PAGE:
The opinion of the court was delivered by: HURD
MEMORANDUM-DECISION AND ORDER
This matter is brought pursuant to §§ 205(g) & 1631(b)(3) of the Social Security Act, as amended, 42 U.S.C. §§ 405(g) & 1383(c)(3), to review a final determination of the Commissioner of Social Security denying the plaintiff's claim for Social Security Disability Insurance benefits and Supplemental Security Income. The parties have filed their briefs, including the Administrative Record on Appeal, and the matter has been submitted for decision without oral argument.
Plaintiff Patricia Dwyer filed applications for Social Security Disability Insurance benefits ("SSDI") and Supplemental Security Income ("SSI") on November 30, 1993. Plaintiff claimed to be disabled since May of 1988 due to panic attacks with symptoms including rapid heart rate, sweating, and feeling the need to isolate herself, as well as feeling faint and in a state of rage. (Pl.'s Br. at 3.) She also claims that the severity and frequency of the panic attacks depend on the level of stress she feels. Id. Both applications for benefits were denied on January 24, 1994. No appeal was taken from the denials. Plaintiff then reapplied on March 13, 1995 for SSI, and on June 29, 1995 for SSDI. Both of these applications were also denied initially and on reconsideration. Plaintiff filed a request for a hearing before an Administrative Law Judge ("ALJ"), which resulted in a decision that plaintiff was not disabled. Plaintiff then requested review by the Appeals Council. The ALJ's decision became the final decision on plaintiff's claim for SSDI and SSI when the Appeals Council denied the plaintiff benefits on September 19, 1997.
The plaintiff brought this action on October 14, 1997 and now seeks a judgment on the pleadings. The defendant has moved to remand the case for further administrative proceedings. For the reasons set forth below, the defendant's motion for remand should be granted.
This court adopts the facts set forth in plaintiff's brief.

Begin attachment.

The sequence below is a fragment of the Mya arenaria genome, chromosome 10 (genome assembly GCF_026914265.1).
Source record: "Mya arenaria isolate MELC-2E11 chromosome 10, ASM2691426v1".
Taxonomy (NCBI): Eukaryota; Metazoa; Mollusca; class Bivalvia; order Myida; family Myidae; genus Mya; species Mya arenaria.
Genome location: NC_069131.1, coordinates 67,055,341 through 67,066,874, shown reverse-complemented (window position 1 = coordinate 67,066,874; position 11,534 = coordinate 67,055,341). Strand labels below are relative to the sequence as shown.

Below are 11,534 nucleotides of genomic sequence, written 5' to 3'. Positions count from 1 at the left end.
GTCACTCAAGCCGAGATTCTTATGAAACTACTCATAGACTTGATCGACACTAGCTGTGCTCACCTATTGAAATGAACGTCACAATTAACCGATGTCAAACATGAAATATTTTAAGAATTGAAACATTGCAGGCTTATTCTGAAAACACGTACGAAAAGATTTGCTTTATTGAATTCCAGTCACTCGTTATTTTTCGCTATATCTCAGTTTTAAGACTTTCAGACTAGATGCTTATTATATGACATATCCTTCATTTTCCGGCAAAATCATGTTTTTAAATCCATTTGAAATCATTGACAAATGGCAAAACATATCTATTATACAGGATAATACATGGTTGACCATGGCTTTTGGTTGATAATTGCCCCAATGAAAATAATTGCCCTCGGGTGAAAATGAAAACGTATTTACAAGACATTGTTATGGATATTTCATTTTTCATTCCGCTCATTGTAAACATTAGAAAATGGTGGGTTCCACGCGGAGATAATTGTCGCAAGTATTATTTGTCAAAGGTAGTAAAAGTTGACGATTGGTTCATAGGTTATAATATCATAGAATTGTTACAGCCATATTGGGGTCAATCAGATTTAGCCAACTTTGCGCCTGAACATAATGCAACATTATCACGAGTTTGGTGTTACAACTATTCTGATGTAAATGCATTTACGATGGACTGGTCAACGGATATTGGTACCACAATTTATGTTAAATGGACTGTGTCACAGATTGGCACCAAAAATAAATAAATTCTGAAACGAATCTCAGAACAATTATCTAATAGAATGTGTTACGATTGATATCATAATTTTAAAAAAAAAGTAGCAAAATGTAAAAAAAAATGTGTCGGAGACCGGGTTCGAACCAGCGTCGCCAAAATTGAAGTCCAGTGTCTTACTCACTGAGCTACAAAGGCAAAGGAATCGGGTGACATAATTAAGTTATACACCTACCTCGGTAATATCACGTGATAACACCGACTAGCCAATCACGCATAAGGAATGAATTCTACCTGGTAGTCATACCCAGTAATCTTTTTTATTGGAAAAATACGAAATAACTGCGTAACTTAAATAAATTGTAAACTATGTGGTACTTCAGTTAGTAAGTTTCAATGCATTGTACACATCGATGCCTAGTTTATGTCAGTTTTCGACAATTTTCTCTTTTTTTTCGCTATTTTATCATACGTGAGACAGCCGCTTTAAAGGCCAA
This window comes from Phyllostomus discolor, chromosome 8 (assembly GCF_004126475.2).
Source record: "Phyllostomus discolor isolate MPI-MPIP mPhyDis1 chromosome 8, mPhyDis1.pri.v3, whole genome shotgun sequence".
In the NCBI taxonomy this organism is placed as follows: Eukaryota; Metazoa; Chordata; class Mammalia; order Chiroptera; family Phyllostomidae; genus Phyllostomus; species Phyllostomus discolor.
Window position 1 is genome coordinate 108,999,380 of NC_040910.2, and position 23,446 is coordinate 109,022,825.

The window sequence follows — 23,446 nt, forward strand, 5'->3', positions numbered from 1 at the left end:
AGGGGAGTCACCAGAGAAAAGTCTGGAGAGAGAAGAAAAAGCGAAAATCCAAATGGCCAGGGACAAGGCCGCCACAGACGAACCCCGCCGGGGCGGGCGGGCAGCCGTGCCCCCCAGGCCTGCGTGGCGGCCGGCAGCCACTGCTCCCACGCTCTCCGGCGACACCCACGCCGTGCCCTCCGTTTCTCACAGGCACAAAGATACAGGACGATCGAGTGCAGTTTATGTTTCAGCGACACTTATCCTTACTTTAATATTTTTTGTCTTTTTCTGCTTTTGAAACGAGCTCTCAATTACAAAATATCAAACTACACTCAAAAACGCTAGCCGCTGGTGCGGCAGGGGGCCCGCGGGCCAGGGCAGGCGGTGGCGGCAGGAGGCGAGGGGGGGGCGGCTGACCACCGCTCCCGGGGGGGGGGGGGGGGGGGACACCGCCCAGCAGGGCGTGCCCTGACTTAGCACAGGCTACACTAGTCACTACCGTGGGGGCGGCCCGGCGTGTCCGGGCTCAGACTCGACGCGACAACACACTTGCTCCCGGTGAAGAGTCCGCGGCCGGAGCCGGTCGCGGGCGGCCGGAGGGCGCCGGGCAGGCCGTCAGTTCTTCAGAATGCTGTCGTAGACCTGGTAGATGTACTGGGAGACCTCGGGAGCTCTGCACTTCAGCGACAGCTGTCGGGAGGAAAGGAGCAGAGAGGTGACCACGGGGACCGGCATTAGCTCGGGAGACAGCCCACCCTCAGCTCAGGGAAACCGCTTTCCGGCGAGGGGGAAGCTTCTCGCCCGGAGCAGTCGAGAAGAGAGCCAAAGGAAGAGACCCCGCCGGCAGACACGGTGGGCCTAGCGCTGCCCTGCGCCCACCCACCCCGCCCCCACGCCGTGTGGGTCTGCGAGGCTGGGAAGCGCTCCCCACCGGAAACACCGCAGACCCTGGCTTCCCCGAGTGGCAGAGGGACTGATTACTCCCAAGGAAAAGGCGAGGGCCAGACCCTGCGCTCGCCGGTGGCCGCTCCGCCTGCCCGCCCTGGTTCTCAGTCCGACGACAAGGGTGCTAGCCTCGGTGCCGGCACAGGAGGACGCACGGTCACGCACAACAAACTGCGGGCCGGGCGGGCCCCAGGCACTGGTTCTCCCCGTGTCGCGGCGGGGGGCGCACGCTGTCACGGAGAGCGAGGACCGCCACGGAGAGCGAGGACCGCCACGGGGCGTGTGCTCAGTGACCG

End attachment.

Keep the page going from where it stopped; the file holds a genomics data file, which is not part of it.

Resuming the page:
Plaintiff contends that the ALJ's decision that the plaintiff can perform non-exertional work is not supported by substantial evidence and is based on incorrect legal standards for the following reasons:
1. The ALJ failed to accord the proper weight to Dwyer's treating physician's opinion and failed to analyze his opinion in accordance with the Commissioner's own regulations;
2. In assessing her credibility, the ALJ failed to accord proper weight to the plaintiff's subjective complaints of her symptoms; and
3. The ALJ improperly relied on § 204.00 Appendix 2, Subpart P, Regulation No. 4 as a framework in determining that the plaintiff can perform nonexertional work except for frequent contact with the public and failed to provide expert testimony as to what type of work plaintiff could perform.
A court's review of the Commissioner's final decision is limited to determining whether there is substantial evidence in the record to support such decision. Rivera v. Sullivan, 923 F.2d 964, 967 (2d. Cir. 1991). Substantial evidence is "such relevant evidence as a reasonable person might accept as adequate to support a conclusion." Id. (quoting Richardson v. Perales, 402 U.S. 389, 401, 28 L. Ed. 2d 842, 91 S. Ct. 1420 (1971)). "To determine on appeal whether an ALJ's findings are supported by substantial evidence, a reviewing court considers the whole record, examining the evidence from both sides, because an analysis of the substantiality of the evidence must also include that which detracts from it's weight." Williams v. Bowen, 859 F.2d 255, 258 (2d Cir. 1988)(citing Universal Camera Corp. v. NLRB, 340 U.S. 474, 488, 95 L. Ed. 456, 71 S. Ct. 456 (1951); Mongeur v. Heckler, 722 F.2d 1033, 1038 (2d Cir. 1983)). However, a reviewing court must not substitute its interpretation of the administrative record so long as there exists substantial support for the decision in the record. Id.
Additionally, the scope of review involves determining both whether the Commissioner has applied the correct legal standard as well as whether the determination is supported by substantial evidence. Johnson v. Bowen, 817 F.2d 983, 985 (2d Cir. 1987). Thus, where there is a reasonable basis for doubting whether the Commissioner applied the appropriate legal standards, even if the ultimate decision may be ...